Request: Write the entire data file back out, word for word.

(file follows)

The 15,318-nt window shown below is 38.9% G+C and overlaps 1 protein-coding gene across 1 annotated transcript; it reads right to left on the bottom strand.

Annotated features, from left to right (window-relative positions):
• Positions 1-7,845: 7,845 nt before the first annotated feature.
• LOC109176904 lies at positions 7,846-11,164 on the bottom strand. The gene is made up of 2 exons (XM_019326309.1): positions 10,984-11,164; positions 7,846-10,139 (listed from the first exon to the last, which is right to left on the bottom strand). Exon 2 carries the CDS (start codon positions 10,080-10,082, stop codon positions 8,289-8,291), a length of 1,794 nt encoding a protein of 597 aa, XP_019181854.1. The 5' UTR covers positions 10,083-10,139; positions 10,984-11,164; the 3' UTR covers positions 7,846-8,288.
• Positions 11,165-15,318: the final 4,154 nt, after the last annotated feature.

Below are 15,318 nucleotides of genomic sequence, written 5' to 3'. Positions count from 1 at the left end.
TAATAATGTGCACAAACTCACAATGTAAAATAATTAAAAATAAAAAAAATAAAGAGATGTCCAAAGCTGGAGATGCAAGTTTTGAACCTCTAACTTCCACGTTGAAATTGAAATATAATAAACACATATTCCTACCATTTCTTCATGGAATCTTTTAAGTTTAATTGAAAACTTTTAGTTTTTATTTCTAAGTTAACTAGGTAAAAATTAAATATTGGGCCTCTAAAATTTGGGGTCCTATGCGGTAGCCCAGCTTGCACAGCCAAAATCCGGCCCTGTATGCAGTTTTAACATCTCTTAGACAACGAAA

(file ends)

The 15,318-nt window shown below is 38.9% G+C and overlaps 1 protein-coding gene across 1 annotated transcript; it reads right to left on the bottom strand.

Annotated features, from left to right (window-relative positions):
• Positions 1-7,845: 7,845 nt before the first annotated feature.
• LOC109176904 lies at positions 7,846-11,164 on the bottom strand. The gene is made up of 2 exons (XM_019326309.1): positions 10,984-11,164; positions 7,846-10,139 (listed from the first exon to the last, which is right to left on the bottom strand). Exon 2 carries the CDS (start codon positions 10,080-10,082, stop codon positions 8,289-8,291), a length of 1,794 nt encoding a protein of 597 aa, XP_019181854.1. The 5' UTR covers positions 10,083-10,139; positions 10,984-11,164; the 3' UTR covers positions 7,846-8,288.
• Positions 11,165-15,318: the final 4,154 nt, after the last annotated feature.

Below are 15,318 nucleotides of genomic sequence, written 5' to 3'. Positions count from 1 at the left end.
TAATAATGTGCACAAACTCACAATGTAAAATAATTAAAAATAAAAAAAATAAAGAGATGTCCAAAGCTGGAGATGCAAGTTTTGAACCTCTAACTTCCACGTTGAAATTGAAATATAATAAACACATATTCCTACCATTTCTTCATGGAATCTTTTAAGTTTAATTGAAAACTTTTAGTTTTTATTTCTAAGTTAACTAGGTAAAAATTAAATATTGGGCCTCTAAAATTTGGGGTCCTATGCGGTAGCCCAGCTTGCACAGCCAAAATCCGGCCCTGTATGCAGTTTTAACATCTCTTAGACAACGAAA